THE OCCUPY Wall Street movement has put New York City Mayor Michael Bloomberg (net worth: $19.5 billion) in a bit of a pickle.
Being both the city's mayor and its richest person makes him a poster child for the tyranny of the One Percent. Actually, as the 12th richest person in America, Bloomberg is technically part of the 0.0000001 Percent, but that's hard to put into a chant. When this guy hangs out with the One Percent, he's practically slumming.
So naturally, the mayor isn't at his best when he tries to go populist, as he did on his radio show last week. But still, he ought to have been able to come up with something better than claiming, "The protesters are protesting against people who make $40,000, $50,000 year and are struggling to make ends meet."
And to think that there's been so much talk about this movement not having clear demands. How did we all miss the "No more jobs!" chants and the signs denouncing the $20-an-hour plutocracy?
Bloomberg went on to say that those folks struggle on $40,000 and $50,000 a year "are the people that work on Wall Street and in the finance sector"–although the transcript doesn't note if he waited until completing that sentence before bursting into laughter.
But the mayor isn't the only one having a hard time finding an effective way to slam the protests.
Rush Limbaugh denounced the protests as "99 percent white kids"–which isn't true, but I like the idea that he would be down with the struggle if only there were more brothers in the park. I think if Occupy Wall Street were 99 percent Black and Brown kids, Rush Limbaugh would be calling for air strikes.
Then there's Herman Cain, the Republican presidential hopeful who has shot up the polls with his plainspoken tough talk. "Don't blame Wall Street, don't blame the big banks," he declared. "If you don't have a job and you're not rich, blame yourself!" Can't you just picture the campaign buttons? "Blame Yourself! Cain in 2012"
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THE IDEOLOGICAL defenders of the One Percent are scrambling because they've got nothing (because they have everything.) The Occupy movement is like a little boy shouting, "The emperor has taken all of our clothes!" And finally, everybody in America is talking openly about it.
Up until now, this type of populist anger was supposed be channeled into the Tea Party, the ruling class's attempt to direct not only our economy and our government but even our protests against their control of our economy and our government.
The Tea Party was primarily a public relations operation. Last year, for example, dozens of media outlets breathlessly covered a Tea Party "convention" that had about 600 people. By point of comparison, next month, many more people will attend conferences across the country about Marxism sponsored by the International Socialist Organization. If I set the over/under on corporate media reporters at one half, would anybody take the over?
So it's funny to see Tea Party "strategist" Sal Russo complaining that Occupy Wall Street is getting too much media coverage.
Here's one of the many differences between the Tea Party and the Occupy movement. While there are hundreds of people at Liberty Plaza meeting every day to discuss strategy, I've not heard one of them refer to themselves as a "strategist" (which in Russo's case is code for highly paid Republican p.r. executive).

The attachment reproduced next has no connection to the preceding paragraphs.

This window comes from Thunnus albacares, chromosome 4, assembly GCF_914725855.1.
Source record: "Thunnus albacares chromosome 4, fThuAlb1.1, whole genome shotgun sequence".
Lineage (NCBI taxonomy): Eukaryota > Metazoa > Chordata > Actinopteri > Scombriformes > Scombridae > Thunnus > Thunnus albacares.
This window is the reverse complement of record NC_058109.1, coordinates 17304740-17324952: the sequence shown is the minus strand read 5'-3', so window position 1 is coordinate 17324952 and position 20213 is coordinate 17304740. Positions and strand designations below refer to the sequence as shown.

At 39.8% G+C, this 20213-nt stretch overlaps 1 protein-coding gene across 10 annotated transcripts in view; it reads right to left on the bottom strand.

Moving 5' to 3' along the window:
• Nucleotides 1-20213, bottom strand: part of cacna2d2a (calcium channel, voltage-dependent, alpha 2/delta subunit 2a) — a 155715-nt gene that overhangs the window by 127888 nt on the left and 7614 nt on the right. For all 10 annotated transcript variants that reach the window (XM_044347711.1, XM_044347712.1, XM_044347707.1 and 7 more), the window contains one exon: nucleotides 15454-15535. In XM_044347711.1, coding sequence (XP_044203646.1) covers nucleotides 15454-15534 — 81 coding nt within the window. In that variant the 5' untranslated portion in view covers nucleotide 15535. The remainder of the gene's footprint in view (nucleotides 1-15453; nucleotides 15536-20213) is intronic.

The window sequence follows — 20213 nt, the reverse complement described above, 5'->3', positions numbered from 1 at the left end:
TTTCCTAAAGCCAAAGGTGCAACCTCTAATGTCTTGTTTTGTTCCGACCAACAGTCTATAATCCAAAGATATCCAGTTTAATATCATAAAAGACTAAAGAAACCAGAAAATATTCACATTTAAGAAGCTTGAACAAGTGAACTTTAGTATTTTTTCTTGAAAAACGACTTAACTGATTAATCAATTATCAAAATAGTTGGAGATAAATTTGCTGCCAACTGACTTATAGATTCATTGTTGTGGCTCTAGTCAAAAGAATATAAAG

For all of its branding savvy, the U.S. ruling class is finding it challenging to counter the simple slogan, "We are the 99 percent!"
(For the record, a while ago, I suggested that an occupation on Wall Street should use the slogan, "Give us our money back, you motherf**ers." This might explain why nobody is paying me to be a strategist.)
But the One Percent has an old saying: If you can't beat them, beat them up. Occupiers in Boston are now learning what those in New York have already found out: making friends with police officers does about as much good when they get the order to attack as making friends with their nightsticks.
Thousands of activists across the country are unlearning childhoods spent watching shows featuring tough but good-hearted cops. (Although it should be noted that there's never been a show called Law and Order: Bill of Rights Protection Unit.)
So far, however, every instance of police repression has only made the movement grow stronger, which is one reason why Bloomberg recently announced that he would let the Liberty Plaza encampment continue indefinitely. (That's not going to make him popular at the Upper East Side cocktail parties.)
But the American One Percent has long had an ace in the hole when the Ninety-Nine Percent start getting rowdy: The Democratic Party, which, now that the Occupy movement has shown it can survive and grow without anybody's help, is rushing in to offer help.
Nancy Pelosi said she supports Occupy Wall Street's "message to the establishment…that change has to happen." One would think that as the Minority Leader of the House of Representatives, Pelosi would have already been in good position to deliver that message herself.
Even Federal Reserve Chairman Ben Bernanke got in on the act, telling a congressional committee that "he can't blame" protesters for being mad at banks and the government.
For protesters who have withstood pepper-spraying, mass arrests, media blackouts and ridicule, all this must feel a bit like the end of an action movie when the hero fights off hordes of mercenaries, bursts into the lair of the evil villain and finds him sitting in a chair with two glasses of scotch saying, "Come in, I've been expecting you."
We all know the next scene: the offer to join forces. To be continued.